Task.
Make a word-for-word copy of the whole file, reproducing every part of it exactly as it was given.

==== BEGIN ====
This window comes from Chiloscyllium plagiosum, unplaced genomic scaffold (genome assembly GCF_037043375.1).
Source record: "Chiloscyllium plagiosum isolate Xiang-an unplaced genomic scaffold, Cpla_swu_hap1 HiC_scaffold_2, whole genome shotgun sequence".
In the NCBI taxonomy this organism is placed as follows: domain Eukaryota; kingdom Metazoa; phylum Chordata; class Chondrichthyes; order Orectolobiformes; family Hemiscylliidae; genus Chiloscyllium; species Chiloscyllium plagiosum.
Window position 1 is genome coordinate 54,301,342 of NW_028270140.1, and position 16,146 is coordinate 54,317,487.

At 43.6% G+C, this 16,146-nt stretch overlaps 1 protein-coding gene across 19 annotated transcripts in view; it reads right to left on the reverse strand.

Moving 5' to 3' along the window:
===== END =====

This window comes from Chiloscyllium plagiosum, unplaced genomic scaffold (genome assembly GCF_037043375.1).
Source record: "Chiloscyllium plagiosum isolate Xiang-an unplaced genomic scaffold, Cpla_swu_hap1 HiC_scaffold_2, whole genome shotgun sequence".
In the NCBI taxonomy this organism is placed as follows: domain Eukaryota; kingdom Metazoa; phylum Chordata; class Chondrichthyes; order Orectolobiformes; family Hemiscylliidae; genus Chiloscyllium; species Chiloscyllium plagiosum.
Window position 1 is genome coordinate 54,301,342 of NW_028270140.1, and position 16,146 is coordinate 54,317,487.

At 43.6% G+C, this 16,146-nt stretch overlaps 1 protein-coding gene across 19 annotated transcripts in view; it reads right to left on the reverse strand.

Moving 5' to 3' along the window: